Many years ago, when I had published just one book, I attended an RWA conference for the first time. Of course I was awed by the many writers with long lists of books and awards, with the appropriate fame to go along. You know, the fan girl persona so many of us get at RWA events.
One of these star authors, a woman I admired for her novels and promotional accomplishments, spoke at an informal session, where several panelists were trying to define the ingredients of a good love story. Let’s call my celebrated star Fiona, in case she’d want anonymity. The conversation snagged on the lack of romances made into films.
“I know why,” Fiona said. “Because love happens in your brain. It’s no action movie theme.”
Then she broke into laughter. “Let me tell you a story,” she went on. “A few weeks ago, I needed to have a new computer connection installed in my office. The workman arrived and started crawling around on the floor under my desk. Then the phone rang, and it was an interviewer from a major newspaper. I didn’t dare ask her to call back. So I sat near my desk and answered her questions, all about the emotional side of love stories and how the brain is the primary sex organ. I finished the interview and hung up about the time the workman crawled out from under the desk, his tasks completed.
“’Listen, lady,’ he exclaimed, “I don’t know about you, but my brain is definitely not my primary sex organ!’”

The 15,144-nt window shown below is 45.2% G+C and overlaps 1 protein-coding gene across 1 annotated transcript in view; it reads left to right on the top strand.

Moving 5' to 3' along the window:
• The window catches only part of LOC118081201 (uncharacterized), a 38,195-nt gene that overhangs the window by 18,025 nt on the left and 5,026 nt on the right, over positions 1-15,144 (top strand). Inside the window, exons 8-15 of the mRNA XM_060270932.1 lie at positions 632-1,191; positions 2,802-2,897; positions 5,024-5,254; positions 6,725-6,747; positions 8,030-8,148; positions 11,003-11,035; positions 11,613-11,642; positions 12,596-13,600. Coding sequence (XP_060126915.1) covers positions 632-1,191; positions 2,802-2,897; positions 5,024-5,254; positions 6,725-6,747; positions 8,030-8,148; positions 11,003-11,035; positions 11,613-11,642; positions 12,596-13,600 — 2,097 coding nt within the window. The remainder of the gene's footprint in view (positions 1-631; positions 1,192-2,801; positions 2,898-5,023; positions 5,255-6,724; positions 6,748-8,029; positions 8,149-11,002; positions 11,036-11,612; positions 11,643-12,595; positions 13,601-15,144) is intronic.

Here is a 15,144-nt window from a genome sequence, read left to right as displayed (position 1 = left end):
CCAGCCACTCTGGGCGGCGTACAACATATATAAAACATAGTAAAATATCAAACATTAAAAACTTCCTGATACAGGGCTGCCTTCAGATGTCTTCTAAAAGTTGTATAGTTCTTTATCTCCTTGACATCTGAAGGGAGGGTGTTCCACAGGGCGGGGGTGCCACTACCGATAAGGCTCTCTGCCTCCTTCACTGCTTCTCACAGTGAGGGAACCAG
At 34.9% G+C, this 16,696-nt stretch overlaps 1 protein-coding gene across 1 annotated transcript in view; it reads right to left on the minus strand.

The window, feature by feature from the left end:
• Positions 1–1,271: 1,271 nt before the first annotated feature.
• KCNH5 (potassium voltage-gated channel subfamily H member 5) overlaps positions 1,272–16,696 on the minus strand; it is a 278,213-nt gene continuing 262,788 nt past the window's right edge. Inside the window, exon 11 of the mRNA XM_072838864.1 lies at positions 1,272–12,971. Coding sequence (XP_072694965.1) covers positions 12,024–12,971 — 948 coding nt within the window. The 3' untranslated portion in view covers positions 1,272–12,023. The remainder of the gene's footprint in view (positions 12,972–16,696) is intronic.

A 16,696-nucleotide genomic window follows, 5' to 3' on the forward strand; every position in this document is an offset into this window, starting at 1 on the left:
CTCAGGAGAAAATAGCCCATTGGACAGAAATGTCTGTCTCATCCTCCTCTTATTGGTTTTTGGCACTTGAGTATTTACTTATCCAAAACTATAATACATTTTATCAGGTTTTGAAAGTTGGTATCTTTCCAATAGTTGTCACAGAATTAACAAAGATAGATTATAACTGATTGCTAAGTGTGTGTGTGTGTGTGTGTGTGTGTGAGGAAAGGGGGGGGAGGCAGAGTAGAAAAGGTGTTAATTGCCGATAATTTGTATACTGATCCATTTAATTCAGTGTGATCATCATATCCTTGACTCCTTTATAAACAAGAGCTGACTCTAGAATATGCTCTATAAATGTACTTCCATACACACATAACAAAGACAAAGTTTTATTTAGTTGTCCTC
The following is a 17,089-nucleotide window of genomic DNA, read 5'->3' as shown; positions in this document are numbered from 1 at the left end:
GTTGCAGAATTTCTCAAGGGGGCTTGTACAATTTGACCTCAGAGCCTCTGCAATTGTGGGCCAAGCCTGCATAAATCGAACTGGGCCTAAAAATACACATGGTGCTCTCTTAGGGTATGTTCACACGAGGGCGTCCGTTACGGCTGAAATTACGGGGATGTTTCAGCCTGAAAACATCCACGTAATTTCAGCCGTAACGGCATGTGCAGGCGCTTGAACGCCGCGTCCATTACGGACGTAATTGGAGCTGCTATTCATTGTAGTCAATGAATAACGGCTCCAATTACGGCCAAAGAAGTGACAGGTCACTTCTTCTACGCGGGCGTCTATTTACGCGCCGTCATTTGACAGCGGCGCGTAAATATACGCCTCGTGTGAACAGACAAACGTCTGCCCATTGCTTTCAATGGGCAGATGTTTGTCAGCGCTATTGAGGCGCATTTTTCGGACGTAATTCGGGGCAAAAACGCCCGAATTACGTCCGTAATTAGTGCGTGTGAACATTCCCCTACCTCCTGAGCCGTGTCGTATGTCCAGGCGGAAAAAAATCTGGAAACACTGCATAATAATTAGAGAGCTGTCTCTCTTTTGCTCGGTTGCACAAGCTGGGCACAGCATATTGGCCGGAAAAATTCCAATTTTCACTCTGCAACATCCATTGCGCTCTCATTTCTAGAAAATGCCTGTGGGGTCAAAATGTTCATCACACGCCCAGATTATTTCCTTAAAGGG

The entire room of romance writers erupted in raucous hilarity. You can be sure I have continued to read almost every book Fiona publishes.
But this topic is still worth considering for every story we try to write. How does an author express her characters steps along the way toward that goal we all seek, a meaningful and reciprocal relationship? The inner dialogue, the outward evidences of passion, the evocative looks of concern…we must make them come alive in the mind of the reader. And it all happens in the brain! And must be related in words and reflected in conflicts that force those characters apart…to make life-changing choices that enable their love. And how are those choices made? Why, in the brain of course.
A few years ago, I read five or six novels in a row that used the word frisson (French for shiver, usually a thrilling one) to describe “that” feeling. By the third or fourth time I read it, the word just irritated me. But I think I used it once too, and I hope my readers didn’t have the same reaction.
I wonder if Fiona’s computer installer would describe the reaction of his primary sex organ as a frisson?
What do you think? Is the brain the primary sex organ in your WIP?
Victoria Hinshaw has been published since 1983. Her latest short story will be released soon in From Florida With Love: Moonlight and Steamy Nights, an anthology produced by the Southwest Florida Romance Writers, Vicky’s winter chapter. Visit Victoria at her website, at her blog or on Pinterest or Facebook at Victoria Hinshaw – Author.
Write what you know, right? Then it’s only natural I’d choose psychic phenomena to weave into a plot line.
I’m fascinated by weird stuff—those who foresee the future, life after death, reincarnation. I’ve savored several psychic reading appointments in my lifetime. I’ve experienced the ‘awe’ of Long Island Medium Theresa Caputto up close at Treasure Island Casino. I’m glued to her reality television show and take copious notes. On top of this, two friends in my immediate locale actually have a psychic gift. How lucky is this, huh?